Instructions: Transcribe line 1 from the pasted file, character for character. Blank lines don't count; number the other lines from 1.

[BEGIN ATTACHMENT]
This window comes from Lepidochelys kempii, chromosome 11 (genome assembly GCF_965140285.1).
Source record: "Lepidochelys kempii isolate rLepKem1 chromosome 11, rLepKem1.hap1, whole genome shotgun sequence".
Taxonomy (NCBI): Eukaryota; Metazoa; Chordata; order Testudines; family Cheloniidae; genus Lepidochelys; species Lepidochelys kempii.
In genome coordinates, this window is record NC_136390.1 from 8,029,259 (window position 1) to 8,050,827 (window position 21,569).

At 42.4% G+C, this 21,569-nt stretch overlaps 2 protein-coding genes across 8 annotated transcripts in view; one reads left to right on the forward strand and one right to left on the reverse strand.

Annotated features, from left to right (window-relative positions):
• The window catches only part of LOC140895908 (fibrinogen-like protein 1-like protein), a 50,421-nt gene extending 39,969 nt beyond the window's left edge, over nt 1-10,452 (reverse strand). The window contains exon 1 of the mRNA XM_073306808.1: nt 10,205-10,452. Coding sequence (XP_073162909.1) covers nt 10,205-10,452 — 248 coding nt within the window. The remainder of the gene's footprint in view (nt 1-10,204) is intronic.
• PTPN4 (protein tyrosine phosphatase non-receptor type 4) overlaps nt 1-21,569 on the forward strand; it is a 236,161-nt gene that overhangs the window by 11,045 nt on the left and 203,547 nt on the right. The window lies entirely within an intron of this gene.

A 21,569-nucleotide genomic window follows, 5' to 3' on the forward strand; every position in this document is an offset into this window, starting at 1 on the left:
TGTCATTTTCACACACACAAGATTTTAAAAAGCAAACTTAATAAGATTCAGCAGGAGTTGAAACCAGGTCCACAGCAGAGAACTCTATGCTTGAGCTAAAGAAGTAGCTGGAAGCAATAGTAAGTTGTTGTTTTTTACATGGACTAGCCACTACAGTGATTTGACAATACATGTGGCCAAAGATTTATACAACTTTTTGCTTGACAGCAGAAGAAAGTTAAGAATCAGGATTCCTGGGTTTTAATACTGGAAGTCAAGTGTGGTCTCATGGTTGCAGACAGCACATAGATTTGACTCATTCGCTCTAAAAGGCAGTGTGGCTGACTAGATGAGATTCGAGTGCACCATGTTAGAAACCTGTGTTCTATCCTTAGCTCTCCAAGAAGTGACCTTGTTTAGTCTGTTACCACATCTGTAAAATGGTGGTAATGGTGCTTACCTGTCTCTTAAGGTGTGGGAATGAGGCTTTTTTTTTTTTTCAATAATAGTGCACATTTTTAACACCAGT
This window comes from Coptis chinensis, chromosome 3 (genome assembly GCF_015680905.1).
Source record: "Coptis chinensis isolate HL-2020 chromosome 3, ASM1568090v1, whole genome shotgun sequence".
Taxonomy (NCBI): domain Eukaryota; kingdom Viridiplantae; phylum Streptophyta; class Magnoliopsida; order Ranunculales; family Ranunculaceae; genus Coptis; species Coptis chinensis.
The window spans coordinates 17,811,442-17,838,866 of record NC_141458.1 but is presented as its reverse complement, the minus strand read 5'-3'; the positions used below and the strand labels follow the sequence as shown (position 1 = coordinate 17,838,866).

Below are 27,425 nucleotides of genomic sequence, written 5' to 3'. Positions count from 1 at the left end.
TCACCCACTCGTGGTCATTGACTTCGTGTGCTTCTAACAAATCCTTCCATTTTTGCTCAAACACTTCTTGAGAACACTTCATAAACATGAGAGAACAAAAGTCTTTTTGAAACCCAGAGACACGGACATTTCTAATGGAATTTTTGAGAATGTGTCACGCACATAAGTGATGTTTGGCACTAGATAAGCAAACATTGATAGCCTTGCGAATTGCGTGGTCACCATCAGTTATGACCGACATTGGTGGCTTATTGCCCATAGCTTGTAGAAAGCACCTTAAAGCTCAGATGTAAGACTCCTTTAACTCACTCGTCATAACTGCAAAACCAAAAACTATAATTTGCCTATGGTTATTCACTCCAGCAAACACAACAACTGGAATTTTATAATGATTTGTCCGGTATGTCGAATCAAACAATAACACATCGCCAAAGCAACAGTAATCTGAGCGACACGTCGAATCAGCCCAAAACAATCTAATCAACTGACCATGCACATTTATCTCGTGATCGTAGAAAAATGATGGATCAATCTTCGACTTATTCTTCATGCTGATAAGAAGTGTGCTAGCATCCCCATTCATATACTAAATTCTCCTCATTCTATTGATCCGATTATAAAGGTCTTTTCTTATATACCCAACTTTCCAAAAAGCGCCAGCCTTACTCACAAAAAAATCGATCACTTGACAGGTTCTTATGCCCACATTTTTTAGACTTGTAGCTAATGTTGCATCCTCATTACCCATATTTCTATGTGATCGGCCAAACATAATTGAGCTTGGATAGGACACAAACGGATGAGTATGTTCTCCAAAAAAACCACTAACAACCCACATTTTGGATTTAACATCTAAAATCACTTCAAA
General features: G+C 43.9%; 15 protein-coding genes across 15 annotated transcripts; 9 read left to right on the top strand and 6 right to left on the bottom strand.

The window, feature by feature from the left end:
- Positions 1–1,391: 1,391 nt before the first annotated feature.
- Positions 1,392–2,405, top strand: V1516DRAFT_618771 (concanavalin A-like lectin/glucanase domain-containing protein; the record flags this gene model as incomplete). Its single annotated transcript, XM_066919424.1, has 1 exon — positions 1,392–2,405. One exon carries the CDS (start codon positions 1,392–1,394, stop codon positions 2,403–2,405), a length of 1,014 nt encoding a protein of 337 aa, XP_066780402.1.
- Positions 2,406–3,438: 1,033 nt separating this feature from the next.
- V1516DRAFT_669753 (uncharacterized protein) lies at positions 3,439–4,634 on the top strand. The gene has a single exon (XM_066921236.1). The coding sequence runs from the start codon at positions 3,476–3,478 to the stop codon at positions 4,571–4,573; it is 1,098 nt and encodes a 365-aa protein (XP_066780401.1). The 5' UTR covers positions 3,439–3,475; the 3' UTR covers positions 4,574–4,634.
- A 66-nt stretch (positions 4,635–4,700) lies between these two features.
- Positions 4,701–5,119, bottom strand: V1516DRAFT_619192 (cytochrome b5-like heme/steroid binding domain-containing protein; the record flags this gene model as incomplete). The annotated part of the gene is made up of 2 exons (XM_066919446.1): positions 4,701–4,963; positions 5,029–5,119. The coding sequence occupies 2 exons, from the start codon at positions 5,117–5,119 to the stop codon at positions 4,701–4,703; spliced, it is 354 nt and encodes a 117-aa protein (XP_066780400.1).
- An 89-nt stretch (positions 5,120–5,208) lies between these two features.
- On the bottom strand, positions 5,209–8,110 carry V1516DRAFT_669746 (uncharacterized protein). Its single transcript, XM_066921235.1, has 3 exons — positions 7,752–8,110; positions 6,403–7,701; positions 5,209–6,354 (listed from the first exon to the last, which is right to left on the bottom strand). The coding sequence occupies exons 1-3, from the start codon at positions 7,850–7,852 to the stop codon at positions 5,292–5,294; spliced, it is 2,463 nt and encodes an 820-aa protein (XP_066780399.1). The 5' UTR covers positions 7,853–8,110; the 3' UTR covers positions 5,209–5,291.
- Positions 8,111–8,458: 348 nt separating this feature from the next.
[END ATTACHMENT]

This window comes from Lepidochelys kempii, chromosome 11 (genome assembly GCF_965140285.1).